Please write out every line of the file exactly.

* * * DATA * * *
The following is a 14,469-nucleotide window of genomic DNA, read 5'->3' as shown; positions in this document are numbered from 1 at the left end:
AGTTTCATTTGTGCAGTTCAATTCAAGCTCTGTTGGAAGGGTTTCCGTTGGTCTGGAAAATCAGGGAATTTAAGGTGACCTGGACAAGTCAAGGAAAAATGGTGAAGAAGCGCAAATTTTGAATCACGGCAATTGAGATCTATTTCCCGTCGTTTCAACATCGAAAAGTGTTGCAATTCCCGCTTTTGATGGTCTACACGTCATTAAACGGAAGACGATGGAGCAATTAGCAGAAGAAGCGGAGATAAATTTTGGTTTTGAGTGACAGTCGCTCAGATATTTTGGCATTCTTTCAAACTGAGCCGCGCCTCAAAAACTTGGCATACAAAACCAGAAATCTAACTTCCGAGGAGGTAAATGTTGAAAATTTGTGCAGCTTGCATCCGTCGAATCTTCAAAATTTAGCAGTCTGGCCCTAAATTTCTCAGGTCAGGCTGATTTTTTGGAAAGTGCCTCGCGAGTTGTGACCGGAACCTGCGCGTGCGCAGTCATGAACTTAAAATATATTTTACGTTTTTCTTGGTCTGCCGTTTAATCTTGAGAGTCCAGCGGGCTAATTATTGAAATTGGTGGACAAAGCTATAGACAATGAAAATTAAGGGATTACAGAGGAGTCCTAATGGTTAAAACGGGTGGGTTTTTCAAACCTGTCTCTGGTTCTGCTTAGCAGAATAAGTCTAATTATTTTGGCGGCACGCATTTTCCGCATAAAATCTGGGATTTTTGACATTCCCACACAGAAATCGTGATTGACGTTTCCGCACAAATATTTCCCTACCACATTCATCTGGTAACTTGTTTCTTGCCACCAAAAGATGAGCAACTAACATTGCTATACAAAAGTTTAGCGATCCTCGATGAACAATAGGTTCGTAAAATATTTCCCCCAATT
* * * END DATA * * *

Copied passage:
The following is a 14,469-nucleotide window of genomic DNA, read 5'->3' as shown; positions in this document are numbered from 1 at the left end:
AGTTTCATTTGTGCAGTTCAATTCAAGCTCTGTTGGAAGGGTTTCCGTTGGTCTGGAAAATCAGGGAATTTAAGGTGACCTGGACAAGTCAAGGAAAAATGGTGAAGAAGCGCAAATTTTGAATCACGGCAATTGAGATCTATTTCCCGTCGTTTCAACATCGAAAAGTGTTGCAATTCCCGCTTTTGATGGTCTACACGTCATTAAACGGAAGACGATGGAGCAATTAGCAGAAGAAGCGGAGATAAATTTTGGTTTTGAGTGACAGTCGCTCAGATATTTTGGCATTCTTTCAAACTGAGCCGCGCCTCAAAAACTTGGCATACAAAACCAGAAATCTAACTTCCGAGGAGGTAAATGTTGAAAATTTGTGCAGCTTGCATCCGTCGAATCTTCAAAATTTAGCAGTCTGGCCCTAAATTTCTCAGGTCAGGCTGATTTTTTGGAAAGTGCCTCGCGAGTTGTGACCGGAACCTGCGCGTGCGCAGTCATGAACTTAAAATATATTTTACGTTTTTCTTGGTCTGCCGTTTAATCTTGAGAGTCCAGCGGGCTAATTATTGAAATTGGTGGACAAAGCTATAGACAATGAAAATTAAGGGATTACAGAGGAGTCCTAATGGTTAAAACGGGTGGGTTTTTCAAACCTGTCTCTGGTTCTGCTTAGCAGAATAAGTCTAATTATTTTGGCGGCACGCATTTTCCGCATAAAATCTGGGATTTTTGACATTCCCACACAGAAATCGTGATTGACGTTTCCGCACAAATATTTCCCTACCACATTCATCTGGTAACTTGTTTCTTGCCACCAAAAGATGAGCAACTAACATTGCTATACAAAAGTTTAGCGATCCTCGATGAACAATAGGTTCGTAAAATATTTCCCCCAATT